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The digital economy


Dutch society is undergoing fundamental changes as a result of digitalization. Businesses offer services and products that are now part of our daily lives. Digitalization produces enormous benefits and innovation, but it also carries risks. People and businesses should be protected against the risks of digitalization. They should be able to navigate online markets with confidence.

In 2020-2021, ACM will focus on the following two subtopics:

1. Online misleading practices

Why do people accept general terms and conditions almost absentmindedly? What does actually happen with data of and about individuals? And what techniques do businesses use to influence the choices that people make? Businesses are able to influence more and more effectively the choices that individuals make online. In that context, it is not always clear to businesses and consumers at what point legally-permitted persuasion techniques turn into misleading practices. Society is calling for more clarity about the boundaries of online persuasion techniques.

In virtually all sectors, the use of algorithms and artificial intelligence among businesses continues to grow. This may help towards faster production processes, more efficient logistical processes or more personalized selections and offers. However, the way in which this takes place as well as in which the data is selected may involve risks for individuals. Think, for example, of discrimination. In its oversight, ACM wants to pay special attention to the use of algorithms and artificial intelligence by businesses.

2. Access to platforms and ecosystems

Today, a world without online platforms and ecosystems is practically unimaginable. Ecosystems are environments where different applications are able to collaborate by communicating with each other. In addition, businesses are able to join forces in such environments when providing their services. The rapid rise and growth of online platforms and ecosystems offer people and businesses many innovations and benefits. At the same time, the way in which certain markets have been shaken up in a relatively short period of time has also created a certain level of anxiety. Globally-operating companies successfully enter new and existing markets, within and outside the digital economy. Their online platforms and ecosystems are able to grow so fast that no one will be able to ignore them. Platforms could unfairly use this gatekeeper function vis-à-vis buyers and suppliers with the aim to strengthening their own positions. That is why ACM is keeping an eye out for situations where big online platforms use unfair access conditions. All providers, large and small, should have the opportunity to reach their customers and other businesses.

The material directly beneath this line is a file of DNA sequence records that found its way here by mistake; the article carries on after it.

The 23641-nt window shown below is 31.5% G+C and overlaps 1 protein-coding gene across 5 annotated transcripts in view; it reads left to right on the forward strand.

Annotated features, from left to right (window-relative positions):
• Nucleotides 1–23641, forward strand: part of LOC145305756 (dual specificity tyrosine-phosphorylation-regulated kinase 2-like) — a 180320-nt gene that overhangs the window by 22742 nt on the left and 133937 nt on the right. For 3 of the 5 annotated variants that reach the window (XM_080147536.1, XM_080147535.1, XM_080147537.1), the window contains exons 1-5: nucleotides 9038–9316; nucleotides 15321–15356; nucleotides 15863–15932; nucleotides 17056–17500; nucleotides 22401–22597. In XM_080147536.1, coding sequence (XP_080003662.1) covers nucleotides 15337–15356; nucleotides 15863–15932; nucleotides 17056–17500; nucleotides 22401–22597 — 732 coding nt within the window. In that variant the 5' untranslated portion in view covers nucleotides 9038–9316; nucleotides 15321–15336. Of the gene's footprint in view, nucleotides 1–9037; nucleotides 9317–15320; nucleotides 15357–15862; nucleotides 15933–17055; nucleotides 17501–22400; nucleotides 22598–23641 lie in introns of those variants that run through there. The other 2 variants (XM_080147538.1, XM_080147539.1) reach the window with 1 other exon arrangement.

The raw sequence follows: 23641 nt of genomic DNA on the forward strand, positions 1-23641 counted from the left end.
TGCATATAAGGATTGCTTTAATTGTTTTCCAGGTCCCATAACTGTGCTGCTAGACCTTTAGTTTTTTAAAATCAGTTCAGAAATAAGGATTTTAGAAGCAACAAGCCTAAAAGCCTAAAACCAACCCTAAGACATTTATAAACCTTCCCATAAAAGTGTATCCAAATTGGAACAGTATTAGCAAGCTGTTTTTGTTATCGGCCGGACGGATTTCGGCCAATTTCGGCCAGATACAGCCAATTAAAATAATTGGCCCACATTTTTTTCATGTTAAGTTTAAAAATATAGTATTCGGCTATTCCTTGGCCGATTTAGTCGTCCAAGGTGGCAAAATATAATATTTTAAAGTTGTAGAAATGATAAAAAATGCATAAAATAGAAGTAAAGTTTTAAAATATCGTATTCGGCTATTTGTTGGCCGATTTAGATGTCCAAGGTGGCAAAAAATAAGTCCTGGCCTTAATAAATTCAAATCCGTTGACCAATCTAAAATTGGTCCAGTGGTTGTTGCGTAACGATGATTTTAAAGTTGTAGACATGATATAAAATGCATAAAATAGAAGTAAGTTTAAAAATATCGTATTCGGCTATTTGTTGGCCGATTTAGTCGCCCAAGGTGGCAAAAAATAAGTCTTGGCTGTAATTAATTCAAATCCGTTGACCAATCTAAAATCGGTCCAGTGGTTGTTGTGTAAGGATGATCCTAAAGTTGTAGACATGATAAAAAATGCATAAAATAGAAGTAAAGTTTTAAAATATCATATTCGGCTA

In 2021, we will continue to deal with the following topics:

Promoting fast and affordable broadband

ACM does its best to ensure that everyone has fast broadband connections, for example by stimulating the roll-out of fiber-optic connections and 5G. In addition, ACM in 2021 will complete a study into the price trends and innovation in the market for fixed telecom and broadband services in order to find out whether this market is functioning properly at the moment. On the basis of that study, among other things, ACM will offer more clarity regarding the future regulatory regime on the fixed-telecom market. New legislation offers more opportunities for offering telecom providers without their own networks access to a fixed network if that is needed for ensuring that the market functions properly.

Enforcement actions against online misleading practices